The philosophy of mass of course is that mass is absolutely real (whether the universe is simulated or not).Your whole argument is a straw man.
Mass is an absolute as in actual, as in a real, tangible, quality of the universe. Whether our previously chosen measure of mass - an actual, real, lump of mass, might in fact lose some mass over time or "decay" is a trivial irrelevancy and fixable by using a different definition such as the one currently under proposal.
All was explained above.
The fact still remains that in science there is no such thing as an absolute quantity which contents could be known. You can choose a fixed measure of 1kg and see how it feels in your hand relative to something else, perhaps two times 1kg.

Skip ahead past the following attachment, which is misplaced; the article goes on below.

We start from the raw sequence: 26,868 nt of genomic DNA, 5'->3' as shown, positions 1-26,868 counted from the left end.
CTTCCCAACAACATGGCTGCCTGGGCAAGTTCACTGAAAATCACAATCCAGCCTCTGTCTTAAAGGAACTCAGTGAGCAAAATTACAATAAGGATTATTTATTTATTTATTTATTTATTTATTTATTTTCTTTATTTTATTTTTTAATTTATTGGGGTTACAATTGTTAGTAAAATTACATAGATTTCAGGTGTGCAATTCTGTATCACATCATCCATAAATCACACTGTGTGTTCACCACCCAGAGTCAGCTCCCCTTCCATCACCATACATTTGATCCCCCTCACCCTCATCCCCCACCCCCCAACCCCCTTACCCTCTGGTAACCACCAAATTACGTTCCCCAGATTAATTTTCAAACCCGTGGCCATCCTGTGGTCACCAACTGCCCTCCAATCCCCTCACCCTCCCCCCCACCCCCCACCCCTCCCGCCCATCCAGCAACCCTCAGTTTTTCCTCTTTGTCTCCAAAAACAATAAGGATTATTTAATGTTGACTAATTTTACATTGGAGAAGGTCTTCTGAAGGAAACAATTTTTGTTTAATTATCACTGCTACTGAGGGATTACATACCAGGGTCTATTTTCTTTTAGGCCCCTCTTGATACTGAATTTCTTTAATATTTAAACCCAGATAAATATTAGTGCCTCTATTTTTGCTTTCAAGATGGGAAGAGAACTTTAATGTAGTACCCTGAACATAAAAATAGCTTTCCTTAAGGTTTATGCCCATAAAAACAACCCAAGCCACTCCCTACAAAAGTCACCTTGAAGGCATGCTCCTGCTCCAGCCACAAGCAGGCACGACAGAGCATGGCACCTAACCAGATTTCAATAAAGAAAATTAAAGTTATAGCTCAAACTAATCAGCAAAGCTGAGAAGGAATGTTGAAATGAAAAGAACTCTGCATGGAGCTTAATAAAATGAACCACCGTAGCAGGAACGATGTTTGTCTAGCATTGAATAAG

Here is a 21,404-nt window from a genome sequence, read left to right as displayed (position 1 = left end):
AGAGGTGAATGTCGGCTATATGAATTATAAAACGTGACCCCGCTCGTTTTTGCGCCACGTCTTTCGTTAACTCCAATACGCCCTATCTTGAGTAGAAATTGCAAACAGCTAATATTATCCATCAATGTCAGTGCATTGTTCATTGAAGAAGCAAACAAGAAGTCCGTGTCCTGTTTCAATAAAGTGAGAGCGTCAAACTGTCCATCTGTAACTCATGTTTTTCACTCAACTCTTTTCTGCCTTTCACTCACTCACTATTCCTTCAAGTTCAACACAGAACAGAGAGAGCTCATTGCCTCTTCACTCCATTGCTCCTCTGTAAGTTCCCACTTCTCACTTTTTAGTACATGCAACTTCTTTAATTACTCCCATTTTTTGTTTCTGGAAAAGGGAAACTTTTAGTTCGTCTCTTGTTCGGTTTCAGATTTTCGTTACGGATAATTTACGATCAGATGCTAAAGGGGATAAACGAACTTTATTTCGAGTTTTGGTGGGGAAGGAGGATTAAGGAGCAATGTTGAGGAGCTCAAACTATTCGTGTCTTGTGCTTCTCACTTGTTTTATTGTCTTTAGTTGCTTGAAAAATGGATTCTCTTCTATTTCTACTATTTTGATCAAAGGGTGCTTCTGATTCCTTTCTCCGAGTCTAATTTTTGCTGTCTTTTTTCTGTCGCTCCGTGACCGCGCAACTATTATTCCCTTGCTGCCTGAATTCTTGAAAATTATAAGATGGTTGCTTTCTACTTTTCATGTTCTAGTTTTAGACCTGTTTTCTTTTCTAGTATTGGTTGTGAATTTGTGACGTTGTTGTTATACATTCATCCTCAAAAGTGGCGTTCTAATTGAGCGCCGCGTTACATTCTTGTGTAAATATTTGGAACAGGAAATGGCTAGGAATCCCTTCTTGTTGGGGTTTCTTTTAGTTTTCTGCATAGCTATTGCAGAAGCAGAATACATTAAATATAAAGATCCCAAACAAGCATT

There is no way for you to have a perfect absolute constant of 1kg that would always be the exact same. You have no measurable absolute constants in science. You can have hypothetical absolute constants though, but then you will never know if they're truly constants. They just feel constant to you.